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Ergonomics, Employee Involvement, and the Toyota Production System: A Case Study of NUMMI's 1993 Model Introduction

Paul S. Adler, Barbara Goldoftas and David I. Levine
ILR Review
Vol. 50, No. 3 (Apr., 1997), pp. 416-437
Published by: Sage Publications, Inc.
DOI: 10.2307/2525183
Stable URL: http://www.jstor.org/stable/2525183
Page Count: 22
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Ergonomics, Employee Involvement, and the Toyota Production System: A Case Study of NUMMI's 1993 Model Introduction
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Abstract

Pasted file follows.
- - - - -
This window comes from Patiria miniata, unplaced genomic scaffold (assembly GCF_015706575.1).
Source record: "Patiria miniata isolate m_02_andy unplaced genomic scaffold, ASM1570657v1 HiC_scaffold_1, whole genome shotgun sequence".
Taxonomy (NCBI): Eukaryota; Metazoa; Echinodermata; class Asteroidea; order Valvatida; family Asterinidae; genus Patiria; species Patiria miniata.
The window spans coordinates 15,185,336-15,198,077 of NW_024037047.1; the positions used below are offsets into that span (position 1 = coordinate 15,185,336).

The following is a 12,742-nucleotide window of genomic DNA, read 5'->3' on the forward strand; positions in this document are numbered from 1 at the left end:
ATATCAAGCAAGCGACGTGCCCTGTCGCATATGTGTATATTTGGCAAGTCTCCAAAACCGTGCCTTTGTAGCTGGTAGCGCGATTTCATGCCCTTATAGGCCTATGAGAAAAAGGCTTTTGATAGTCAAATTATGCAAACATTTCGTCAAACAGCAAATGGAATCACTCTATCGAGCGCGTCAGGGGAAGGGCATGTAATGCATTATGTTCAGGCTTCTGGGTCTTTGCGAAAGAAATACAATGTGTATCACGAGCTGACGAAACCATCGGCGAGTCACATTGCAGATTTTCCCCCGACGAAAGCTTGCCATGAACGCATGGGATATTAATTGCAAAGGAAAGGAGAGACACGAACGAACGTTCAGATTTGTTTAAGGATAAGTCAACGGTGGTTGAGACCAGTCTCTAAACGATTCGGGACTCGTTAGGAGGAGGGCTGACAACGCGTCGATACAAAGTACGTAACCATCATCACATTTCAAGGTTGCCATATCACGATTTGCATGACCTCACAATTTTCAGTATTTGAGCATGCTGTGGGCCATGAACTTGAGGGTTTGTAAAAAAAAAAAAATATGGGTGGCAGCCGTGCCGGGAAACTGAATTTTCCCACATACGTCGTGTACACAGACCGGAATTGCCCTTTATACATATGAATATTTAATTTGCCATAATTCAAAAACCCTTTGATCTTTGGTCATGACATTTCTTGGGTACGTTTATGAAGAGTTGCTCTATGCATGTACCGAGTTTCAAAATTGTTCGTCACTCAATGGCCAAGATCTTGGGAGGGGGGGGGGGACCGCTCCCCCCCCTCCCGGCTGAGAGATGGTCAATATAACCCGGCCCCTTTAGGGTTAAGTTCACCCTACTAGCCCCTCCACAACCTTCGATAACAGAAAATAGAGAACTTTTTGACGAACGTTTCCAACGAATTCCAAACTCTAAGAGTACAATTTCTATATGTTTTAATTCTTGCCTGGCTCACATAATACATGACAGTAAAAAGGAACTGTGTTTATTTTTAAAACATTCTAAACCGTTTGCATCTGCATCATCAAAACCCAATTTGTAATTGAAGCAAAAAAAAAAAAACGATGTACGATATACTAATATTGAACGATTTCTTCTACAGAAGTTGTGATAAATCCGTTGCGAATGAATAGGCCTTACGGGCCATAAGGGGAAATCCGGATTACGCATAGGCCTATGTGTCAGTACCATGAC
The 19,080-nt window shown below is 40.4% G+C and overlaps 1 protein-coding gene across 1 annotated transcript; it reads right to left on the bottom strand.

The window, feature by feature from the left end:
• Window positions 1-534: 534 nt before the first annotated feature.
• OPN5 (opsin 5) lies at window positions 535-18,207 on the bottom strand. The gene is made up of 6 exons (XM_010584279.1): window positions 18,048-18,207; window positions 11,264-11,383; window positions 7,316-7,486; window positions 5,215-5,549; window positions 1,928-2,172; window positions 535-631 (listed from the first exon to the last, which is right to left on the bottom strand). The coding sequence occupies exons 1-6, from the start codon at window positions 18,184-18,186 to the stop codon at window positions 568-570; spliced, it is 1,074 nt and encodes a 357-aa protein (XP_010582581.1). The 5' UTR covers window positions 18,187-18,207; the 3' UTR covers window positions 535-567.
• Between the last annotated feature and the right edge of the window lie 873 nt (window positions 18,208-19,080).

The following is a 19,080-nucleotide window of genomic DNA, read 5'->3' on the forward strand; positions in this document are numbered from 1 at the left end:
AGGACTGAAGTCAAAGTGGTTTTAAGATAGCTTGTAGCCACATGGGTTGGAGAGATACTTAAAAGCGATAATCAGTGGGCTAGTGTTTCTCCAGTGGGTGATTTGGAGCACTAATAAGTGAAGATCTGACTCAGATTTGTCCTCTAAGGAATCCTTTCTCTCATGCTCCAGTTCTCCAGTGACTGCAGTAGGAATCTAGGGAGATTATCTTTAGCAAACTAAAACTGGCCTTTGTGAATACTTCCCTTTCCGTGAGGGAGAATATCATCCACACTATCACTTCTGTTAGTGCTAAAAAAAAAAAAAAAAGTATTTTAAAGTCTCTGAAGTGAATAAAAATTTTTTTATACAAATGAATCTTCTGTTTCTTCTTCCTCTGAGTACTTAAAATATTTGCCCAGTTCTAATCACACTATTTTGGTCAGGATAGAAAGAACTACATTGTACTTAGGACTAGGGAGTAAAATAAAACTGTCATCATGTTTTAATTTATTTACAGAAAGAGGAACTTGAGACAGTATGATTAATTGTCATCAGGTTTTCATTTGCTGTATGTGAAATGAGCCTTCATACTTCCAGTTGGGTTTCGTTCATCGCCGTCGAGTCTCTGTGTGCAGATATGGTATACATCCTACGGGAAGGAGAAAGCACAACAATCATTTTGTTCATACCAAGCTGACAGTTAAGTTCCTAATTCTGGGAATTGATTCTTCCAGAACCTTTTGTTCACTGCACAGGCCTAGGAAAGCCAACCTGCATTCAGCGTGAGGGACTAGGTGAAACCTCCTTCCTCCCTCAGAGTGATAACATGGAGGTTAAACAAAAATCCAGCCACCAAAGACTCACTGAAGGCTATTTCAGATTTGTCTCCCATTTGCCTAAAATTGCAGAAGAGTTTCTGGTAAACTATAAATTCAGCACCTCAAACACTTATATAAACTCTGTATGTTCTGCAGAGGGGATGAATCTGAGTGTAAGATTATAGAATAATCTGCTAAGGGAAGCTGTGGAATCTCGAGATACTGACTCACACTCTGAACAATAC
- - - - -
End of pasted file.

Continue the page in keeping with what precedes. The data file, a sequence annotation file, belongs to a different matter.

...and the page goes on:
New United Motors Manufacturing, Inc. (NUMMI) is a GM-Toyota joint venture that has been lauded by some for achieving performance based on high employee involvement, and criticized by others for intensifying work and harming workers. In 1993, OSHA cited NUMMI for paying insufficient attention to ergonomic issues during the introduction of a new car model. The authors analyze the origins of NUMMI's ergonomic problems and the responses of the company, union, and regulators. They also discuss a more ergonomically successful model introduction two years later. This case suggests that although employee involvement does not eliminate all divergence of interests between management and workers, it can change the terms of that divergence. When management reliance on employee involvement is complemented by strong employee voice and strong regulators, managers may find it in their interest to improve safety as a means of maintaining high employee commitment and thereby improving business performance.

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